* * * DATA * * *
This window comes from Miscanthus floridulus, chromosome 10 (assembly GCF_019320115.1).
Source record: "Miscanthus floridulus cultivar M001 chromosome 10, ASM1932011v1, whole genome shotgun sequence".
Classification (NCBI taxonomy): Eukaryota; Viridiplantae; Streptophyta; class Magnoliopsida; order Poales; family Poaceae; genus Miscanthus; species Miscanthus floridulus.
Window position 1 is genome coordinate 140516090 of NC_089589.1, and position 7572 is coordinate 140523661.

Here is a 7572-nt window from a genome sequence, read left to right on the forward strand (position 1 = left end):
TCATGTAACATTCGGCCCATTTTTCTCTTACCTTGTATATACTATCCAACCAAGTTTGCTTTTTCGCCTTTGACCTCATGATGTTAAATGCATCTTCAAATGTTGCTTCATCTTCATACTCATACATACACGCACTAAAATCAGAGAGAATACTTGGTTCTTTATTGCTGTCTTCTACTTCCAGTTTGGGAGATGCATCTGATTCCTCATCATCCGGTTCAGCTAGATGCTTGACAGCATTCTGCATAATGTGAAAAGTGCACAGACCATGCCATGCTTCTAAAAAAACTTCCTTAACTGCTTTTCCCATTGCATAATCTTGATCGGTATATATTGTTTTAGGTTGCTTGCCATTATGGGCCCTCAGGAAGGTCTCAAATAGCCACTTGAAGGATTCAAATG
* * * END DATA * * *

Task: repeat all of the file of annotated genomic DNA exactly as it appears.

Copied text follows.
This window comes from Miscanthus floridulus, chromosome 10 (assembly GCF_019320115.1).
Source record: "Miscanthus floridulus cultivar M001 chromosome 10, ASM1932011v1, whole genome shotgun sequence".
Classification (NCBI taxonomy): Eukaryota; Viridiplantae; Streptophyta; class Magnoliopsida; order Poales; family Poaceae; genus Miscanthus; species Miscanthus floridulus.
Window position 1 is genome coordinate 140516090 of NC_089589.1, and position 7572 is coordinate 140523661.

Here is a 7572-nt window from a genome sequence, read left to right on the forward strand (position 1 = left end):
TCATGTAACATTCGGCCCATTTTTCTCTTACCTTGTATATACTATCCAACCAAGTTTGCTTTTTCGCCTTTGACCTCATGATGTTAAATGCATCTTCAAATGTTGCTTCATCTTCATACTCATACATACACGCACTAAAATCAGAGAGAATACTTGGTTCTTTATTGCTGTCTTCTACTTCCAGTTTGGGAGATGCATCTGATTCCTCATCATCCGGTTCAGCTAGATGCTTGACAGCATTCTGCATAATGTGAAAAGTGCACAGACCATGCCATGCTTCTAAAAAAACTTCCTTAACTGCTTTTCCCATTGCATAATCTTGATCGGTATATATTGTTTTAGGTTGCTTGCCATTATGGGCCCTCAGGAAGGTCTCAAATAGCCACTTGAAGGATTCAAATG